On Wednesday, May 31, students in our LINC program received a very special visit – Anna Jarmics, artist, single mother, and many-times-over 55+ Canadian Darts Champion, came to inspire our students with her own story of perseverance and faith. Setting her apart even further is the fact that Anna has achieved all she has in life without having any hands.
Anna was a 10-year-old girl growing up in Hungary when the Russians arrived during World War II. As she recalls, she was playing outside with her younger brother and sister when a soldier threw a small hand grenade between them. Being the oldest, she felt she had to throw the grenade away, but in her haste to get away from her siblings she tripped on the sidewalk, detonating the grenade. She awoke hours later in the hospital, where, due to wartime shortages, her hands were amputated without the use of anesthetic. This would be only the first in a series of challenges put to Anna – she would go on to escape Hungary for Austria on foot, heavily pregnant; she raised three of her four children during her time in refugee camps in Austria and England, and she would continue to raise her children alone after her husband succumbed to alcoholism and abandoned the family. Anna’s family arrived in Canada in 1968, determined to share a place they could rightfully call home.
Students were rapt with attention as Anna recounted her initial attempts at finding work. She had landed in Canada with little to no English (“my English-Hungarian dictionary was my best friend, and I still have it”) and employers didn’t want to hire her on the grounds that she couldn’t possibly perform her duties without any hands. Finally, as she was applying for a job as a cleaner, she told them: “Let me work two weeks. If you’re not satisfied, if I can’t do your job, what you wanted, I said, I leave without pay. I worked there for five and a half years.” By her own admission, Anna was too stubborn to ask anyone for help or to use financial support – she wanted to raise her family on her own, even if that meant that she eventually worked seven different jobs. And while it’s not an approach she would necessarily recommend to newcomers to Canada today, she was firm on one thing: you can do anything you put your mind to, and don’t let anyone tell you otherwise.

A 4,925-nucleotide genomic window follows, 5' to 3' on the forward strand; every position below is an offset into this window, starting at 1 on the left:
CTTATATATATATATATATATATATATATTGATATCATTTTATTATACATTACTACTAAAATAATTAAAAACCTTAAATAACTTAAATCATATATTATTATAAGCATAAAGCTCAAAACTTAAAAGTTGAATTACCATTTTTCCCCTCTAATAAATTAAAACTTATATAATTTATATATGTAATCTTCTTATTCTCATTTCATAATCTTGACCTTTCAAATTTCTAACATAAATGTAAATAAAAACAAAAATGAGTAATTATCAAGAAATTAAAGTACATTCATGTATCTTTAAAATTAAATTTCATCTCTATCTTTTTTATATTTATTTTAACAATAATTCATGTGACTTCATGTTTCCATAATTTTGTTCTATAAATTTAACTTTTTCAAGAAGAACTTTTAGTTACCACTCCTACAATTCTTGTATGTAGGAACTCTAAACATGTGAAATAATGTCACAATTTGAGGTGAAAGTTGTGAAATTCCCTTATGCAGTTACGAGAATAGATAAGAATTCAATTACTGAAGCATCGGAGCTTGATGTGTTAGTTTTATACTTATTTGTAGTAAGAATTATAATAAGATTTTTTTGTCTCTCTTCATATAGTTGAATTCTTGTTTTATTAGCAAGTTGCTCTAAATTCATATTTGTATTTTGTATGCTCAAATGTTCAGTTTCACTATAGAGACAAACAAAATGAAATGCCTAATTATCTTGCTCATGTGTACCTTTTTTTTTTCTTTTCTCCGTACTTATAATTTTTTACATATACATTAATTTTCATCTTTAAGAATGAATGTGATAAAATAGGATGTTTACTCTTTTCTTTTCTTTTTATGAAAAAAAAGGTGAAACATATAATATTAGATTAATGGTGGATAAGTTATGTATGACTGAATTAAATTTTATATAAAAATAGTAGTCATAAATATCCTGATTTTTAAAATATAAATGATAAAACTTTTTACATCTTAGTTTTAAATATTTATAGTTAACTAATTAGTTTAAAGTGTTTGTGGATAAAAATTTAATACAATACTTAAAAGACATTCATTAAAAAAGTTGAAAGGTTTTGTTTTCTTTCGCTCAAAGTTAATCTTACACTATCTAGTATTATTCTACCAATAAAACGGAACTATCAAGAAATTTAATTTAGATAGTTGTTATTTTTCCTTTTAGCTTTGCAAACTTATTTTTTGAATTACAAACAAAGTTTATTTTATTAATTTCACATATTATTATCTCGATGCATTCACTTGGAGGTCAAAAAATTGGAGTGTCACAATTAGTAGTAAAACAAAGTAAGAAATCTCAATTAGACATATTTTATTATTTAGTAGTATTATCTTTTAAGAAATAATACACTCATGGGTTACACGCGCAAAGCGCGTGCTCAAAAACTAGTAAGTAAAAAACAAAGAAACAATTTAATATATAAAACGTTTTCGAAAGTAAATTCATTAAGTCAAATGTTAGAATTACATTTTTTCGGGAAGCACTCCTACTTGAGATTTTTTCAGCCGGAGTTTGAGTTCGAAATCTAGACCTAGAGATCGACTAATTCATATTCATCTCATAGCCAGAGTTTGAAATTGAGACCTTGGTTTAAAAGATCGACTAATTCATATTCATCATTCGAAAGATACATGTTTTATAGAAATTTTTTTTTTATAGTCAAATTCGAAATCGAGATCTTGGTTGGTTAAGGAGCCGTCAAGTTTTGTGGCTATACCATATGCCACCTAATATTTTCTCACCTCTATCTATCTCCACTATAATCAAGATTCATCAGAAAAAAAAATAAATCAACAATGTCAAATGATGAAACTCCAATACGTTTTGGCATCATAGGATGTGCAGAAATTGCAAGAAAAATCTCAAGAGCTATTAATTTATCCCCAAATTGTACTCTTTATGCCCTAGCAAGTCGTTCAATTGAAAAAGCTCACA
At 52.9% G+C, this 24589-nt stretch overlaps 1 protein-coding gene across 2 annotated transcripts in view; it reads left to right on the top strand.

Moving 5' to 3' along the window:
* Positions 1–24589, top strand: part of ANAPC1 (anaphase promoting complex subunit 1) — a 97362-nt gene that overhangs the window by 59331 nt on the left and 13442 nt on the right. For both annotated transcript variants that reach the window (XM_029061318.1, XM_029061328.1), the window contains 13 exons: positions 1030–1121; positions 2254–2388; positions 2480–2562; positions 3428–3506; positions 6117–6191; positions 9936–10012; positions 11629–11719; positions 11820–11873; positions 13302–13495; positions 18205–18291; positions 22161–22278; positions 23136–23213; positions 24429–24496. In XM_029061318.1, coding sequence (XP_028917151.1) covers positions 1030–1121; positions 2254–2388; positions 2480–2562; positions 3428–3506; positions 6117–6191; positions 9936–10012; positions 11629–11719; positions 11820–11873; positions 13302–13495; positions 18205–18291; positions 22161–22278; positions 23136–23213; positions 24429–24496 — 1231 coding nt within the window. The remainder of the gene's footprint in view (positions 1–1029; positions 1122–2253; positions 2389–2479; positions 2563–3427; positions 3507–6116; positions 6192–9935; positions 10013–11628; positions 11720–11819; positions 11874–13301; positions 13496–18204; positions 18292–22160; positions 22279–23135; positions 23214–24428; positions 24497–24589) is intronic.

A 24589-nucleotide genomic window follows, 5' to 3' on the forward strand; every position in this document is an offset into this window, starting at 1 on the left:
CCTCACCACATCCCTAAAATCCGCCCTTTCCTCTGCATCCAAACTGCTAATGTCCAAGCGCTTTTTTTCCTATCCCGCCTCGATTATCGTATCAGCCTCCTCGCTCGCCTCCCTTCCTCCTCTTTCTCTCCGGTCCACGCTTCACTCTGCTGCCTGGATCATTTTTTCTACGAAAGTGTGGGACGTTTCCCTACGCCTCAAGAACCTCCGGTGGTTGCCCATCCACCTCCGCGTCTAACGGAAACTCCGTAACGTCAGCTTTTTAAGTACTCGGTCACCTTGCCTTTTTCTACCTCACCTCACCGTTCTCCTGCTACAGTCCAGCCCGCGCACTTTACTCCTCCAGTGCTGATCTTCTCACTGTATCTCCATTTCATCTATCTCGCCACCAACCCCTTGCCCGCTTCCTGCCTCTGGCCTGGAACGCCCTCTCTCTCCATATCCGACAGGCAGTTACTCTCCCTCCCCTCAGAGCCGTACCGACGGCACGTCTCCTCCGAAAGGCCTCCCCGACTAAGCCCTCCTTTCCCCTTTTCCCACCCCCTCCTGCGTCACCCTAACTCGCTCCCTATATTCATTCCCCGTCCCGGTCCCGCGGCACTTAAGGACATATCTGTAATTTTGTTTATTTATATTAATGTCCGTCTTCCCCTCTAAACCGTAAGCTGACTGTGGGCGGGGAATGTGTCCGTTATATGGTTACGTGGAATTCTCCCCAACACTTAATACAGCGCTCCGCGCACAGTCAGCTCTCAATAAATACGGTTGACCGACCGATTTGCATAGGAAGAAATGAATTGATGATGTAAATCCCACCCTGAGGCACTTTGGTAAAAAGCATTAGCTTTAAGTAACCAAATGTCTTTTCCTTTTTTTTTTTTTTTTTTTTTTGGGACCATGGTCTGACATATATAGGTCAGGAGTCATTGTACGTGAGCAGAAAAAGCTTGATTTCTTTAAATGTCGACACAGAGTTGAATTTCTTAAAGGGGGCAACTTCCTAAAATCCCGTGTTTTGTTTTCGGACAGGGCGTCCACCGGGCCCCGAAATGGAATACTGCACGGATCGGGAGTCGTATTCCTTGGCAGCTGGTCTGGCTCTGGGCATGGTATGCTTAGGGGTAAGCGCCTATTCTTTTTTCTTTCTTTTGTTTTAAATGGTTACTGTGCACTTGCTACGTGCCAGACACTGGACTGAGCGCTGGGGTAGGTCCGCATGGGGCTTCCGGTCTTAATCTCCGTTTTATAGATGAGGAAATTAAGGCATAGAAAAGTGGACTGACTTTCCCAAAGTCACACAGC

A question and answer session with students following Anna’s story revealed just how much inspiration she had given them. Her audience was astonished when she revealed examples of her fine needlepoint work and paintings, and leaned forward in their chairs to catch her words. She was asked whether she still remembers her native language, Hungarian (a very emphatic “of course!”), what was the single hardest time in her life (living in the refugee camp in Austria), and whether she cooks at home (all the time; truly delicious Hungarian food and baking to boot), among other questions. Finally, one female student put her hand up and said ““I don’t have a question. But I just want to say that you are wonderful.”
Anna wrapped up her talk by reaffirming the importance of self-confidence and determination, as well as her faith in God and His role in helping her raise her family on her own throughout the years. She left our students with this message: “Each country is different and each country is giving you a different idea of life. So if you chose this country, I hope you’re going to be happy, and you trust me, because I [have done this]. I believed, and then I did my best to do whatever it takes, and then that’s the only way you’re going to survive in life. Believe in yourself, it’s very, very important. You have to. You have to trust yourself, you have to listen to your heart, and follow what you believe. I don’t believe there is a difference between any of us. I am equal to you, and you, and you [pointing to the audience]. We are all God’s gifts on this earth. As soon as we start accepting the equality of everyone on this planet, then we can have the most beautiful world.” It’s a message that each of us is sure to remember in the years to come.